Have the Taliban changed?

The Taliban administration made attempts to provide international support and to prove its legitimacy after the West stopped supporting Afghanistan. Expressing that they have "changed" and "will be inclusive" since taking over the administration, Taliban members finally demanded to represent Afghanistan at the United Nations. While the discussions on the recognition of the Taliban continue, the activities of the organization show that they have not changed much.

While the discussions on who will represent Afghanistan at the United Nations (UN) continue, the Taliban said in a letter to the UN Secretariat that they should be represented in the organization, not the former government.

Emirhan Muttaki, who was the "Deputy Foreign Minister" in the Taliban government, requested to participate in the UN 76th General Assembly meetings in the letter he sent.

In his letter, Muttaki nominated Suheyl Şahin, one of the spokespersons of the Taliban, as the candidate for the Permanent Representative of Afghanistan to the UN.

Afghanistan's Permanent Representative to the UN, Ghulam Isaczai, gave up his address to the UN General Assembly after the Taliban's request for representation.

Afghanistan will not be represented at the UN summit this year. To be approved by a country's UN representative, candidates must submit their names and then these names must be approved by the Accreditation Committee.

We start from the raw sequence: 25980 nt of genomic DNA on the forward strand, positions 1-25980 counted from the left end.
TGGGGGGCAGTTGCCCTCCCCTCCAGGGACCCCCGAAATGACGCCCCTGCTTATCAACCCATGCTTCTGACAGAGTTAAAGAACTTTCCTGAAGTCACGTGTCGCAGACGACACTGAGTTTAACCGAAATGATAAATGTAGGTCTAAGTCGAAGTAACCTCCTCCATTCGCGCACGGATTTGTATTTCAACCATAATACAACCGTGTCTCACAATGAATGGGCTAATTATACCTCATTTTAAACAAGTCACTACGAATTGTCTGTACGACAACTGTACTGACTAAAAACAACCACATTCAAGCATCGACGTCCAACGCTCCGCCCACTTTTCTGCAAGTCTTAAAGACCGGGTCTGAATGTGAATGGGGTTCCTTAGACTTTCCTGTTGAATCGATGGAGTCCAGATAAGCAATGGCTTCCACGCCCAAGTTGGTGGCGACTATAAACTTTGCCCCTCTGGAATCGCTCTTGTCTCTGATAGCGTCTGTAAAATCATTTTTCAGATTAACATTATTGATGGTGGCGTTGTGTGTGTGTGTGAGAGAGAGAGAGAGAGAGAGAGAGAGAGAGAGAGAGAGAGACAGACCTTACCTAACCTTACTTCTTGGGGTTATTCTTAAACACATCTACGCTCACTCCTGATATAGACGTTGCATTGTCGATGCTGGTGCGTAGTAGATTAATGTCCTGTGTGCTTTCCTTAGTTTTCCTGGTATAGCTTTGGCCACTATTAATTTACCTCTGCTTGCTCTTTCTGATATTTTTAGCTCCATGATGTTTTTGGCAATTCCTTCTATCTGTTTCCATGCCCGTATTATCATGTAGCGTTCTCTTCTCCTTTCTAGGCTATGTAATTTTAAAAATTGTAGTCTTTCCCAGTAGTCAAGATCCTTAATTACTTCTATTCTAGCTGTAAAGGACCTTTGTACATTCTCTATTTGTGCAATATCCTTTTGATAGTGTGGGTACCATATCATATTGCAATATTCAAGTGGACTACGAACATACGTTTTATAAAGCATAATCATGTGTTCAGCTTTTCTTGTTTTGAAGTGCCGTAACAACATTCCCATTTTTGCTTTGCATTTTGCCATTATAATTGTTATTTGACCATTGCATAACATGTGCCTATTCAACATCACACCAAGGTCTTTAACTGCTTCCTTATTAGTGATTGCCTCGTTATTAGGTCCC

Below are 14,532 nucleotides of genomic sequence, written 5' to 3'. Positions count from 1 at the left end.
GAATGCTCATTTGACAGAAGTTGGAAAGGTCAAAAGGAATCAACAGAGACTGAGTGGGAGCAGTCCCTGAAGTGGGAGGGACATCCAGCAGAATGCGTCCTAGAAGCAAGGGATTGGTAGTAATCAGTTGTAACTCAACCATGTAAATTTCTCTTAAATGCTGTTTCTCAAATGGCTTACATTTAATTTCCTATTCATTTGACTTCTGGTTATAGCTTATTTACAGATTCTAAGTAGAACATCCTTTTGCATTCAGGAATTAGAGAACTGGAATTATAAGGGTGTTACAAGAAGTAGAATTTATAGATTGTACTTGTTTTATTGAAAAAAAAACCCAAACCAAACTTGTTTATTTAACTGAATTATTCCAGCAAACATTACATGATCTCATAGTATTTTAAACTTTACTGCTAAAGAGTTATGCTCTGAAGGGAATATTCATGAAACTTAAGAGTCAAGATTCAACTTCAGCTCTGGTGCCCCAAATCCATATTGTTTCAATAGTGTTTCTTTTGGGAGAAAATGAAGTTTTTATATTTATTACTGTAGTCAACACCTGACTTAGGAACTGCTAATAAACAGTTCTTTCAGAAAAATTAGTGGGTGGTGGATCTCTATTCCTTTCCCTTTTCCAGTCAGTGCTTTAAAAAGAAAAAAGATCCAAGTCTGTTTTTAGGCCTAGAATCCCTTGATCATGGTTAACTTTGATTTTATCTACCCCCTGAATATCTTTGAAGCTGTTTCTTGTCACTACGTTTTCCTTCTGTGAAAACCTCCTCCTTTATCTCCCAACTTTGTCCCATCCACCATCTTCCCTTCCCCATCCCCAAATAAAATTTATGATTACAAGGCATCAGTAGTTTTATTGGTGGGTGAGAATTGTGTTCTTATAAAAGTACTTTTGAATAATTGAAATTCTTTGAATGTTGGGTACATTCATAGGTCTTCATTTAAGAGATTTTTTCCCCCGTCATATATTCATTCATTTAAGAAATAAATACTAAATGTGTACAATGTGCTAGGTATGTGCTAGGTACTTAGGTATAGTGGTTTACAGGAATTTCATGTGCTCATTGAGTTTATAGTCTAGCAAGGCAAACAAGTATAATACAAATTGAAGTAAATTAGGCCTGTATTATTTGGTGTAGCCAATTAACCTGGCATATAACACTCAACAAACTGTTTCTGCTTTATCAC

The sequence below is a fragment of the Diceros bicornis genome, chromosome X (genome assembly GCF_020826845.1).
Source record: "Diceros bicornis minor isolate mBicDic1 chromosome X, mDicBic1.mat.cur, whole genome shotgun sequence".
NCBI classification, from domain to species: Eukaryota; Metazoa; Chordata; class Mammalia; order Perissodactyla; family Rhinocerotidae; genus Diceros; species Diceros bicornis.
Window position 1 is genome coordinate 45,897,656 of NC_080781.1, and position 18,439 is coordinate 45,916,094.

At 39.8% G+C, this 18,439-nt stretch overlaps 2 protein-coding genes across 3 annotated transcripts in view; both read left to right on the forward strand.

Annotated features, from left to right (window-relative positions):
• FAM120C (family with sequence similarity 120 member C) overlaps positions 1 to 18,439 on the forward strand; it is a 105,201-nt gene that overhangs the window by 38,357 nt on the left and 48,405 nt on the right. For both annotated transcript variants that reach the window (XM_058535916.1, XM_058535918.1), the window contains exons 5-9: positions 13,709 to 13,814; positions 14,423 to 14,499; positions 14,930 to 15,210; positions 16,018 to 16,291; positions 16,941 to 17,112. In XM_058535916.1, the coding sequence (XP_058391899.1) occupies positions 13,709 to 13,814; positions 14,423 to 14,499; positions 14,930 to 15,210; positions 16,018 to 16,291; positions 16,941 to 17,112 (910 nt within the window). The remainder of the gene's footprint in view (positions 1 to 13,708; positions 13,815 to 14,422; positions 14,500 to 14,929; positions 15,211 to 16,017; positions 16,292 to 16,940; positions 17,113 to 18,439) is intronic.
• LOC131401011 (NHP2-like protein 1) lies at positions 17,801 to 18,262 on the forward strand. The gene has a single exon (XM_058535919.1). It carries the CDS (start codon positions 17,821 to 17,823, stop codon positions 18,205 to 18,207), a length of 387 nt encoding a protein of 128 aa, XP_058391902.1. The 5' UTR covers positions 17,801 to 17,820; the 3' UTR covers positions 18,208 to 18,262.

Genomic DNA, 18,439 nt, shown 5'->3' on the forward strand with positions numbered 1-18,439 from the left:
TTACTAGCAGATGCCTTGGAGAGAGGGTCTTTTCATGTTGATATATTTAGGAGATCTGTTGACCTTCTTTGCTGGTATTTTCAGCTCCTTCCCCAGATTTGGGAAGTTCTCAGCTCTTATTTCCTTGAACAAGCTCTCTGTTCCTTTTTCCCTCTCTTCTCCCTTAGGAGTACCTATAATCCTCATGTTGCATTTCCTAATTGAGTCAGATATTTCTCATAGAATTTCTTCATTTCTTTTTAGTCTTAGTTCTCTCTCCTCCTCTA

It is not yet clear whether the Taliban's request to be represented in the UN General Assembly will be approved. Although no statement was made by the authorities, some country leaders stated that the Taliban would not be recognized by them. On the other hand, there is economic cooperation with the Taliban in the rebuilding process of Afghanistan.

Speaking to Sputnik, Taliban Deputy Minister of Culture and Communications Mujahid said, “Russia can be the new mediator between us and the UN. They can also play this role in reducing the pressure of sanctions. We also ask Russia to contribute to the restoration of stability in the region, especially in Afghanistan, and to the rebuilding of our country."

Mujahid expressed hope that the new government in Afghanistan will achieve tangible positive results for Kabul at the UN Security Council meetings.

Vasily Nebenzya, Russia's Permanent Representative to the UN, said that the issue of lifting the restrictive measures of the UNSC has not been discussed at the moment.

Similar statements were made from other countries as well as Russia. However, it is stated that the organization can be recognized if the Taliban changes and respects human rights. The Taliban, on the other hand, make statements emphasizing that it has changed at every opportunity and is not the same as before.

Has the Taliban, who was remembered for their harsh practices in their rule 20 years ago, really changed?


The Taliban's notoriety comes largely from the public punishments they imposed after they first took over in the 1990s. It was wondered whether the Taliban, who came back to power in Afghanistan, would impose the old-style public punishments. A body hanging from a construction crane on Saturday was the answer.

In the city of Herat in western Afghanistan, the Taliban forces hung the bodies they had shot in four different corners of the city.

The four were killed in a gunfight after they allegedly kidnapped a local businessman and his son earlier in the day, Taliban officials told local media. Their bodies were hung as a "lesson" to other possible criminals, according to media reports.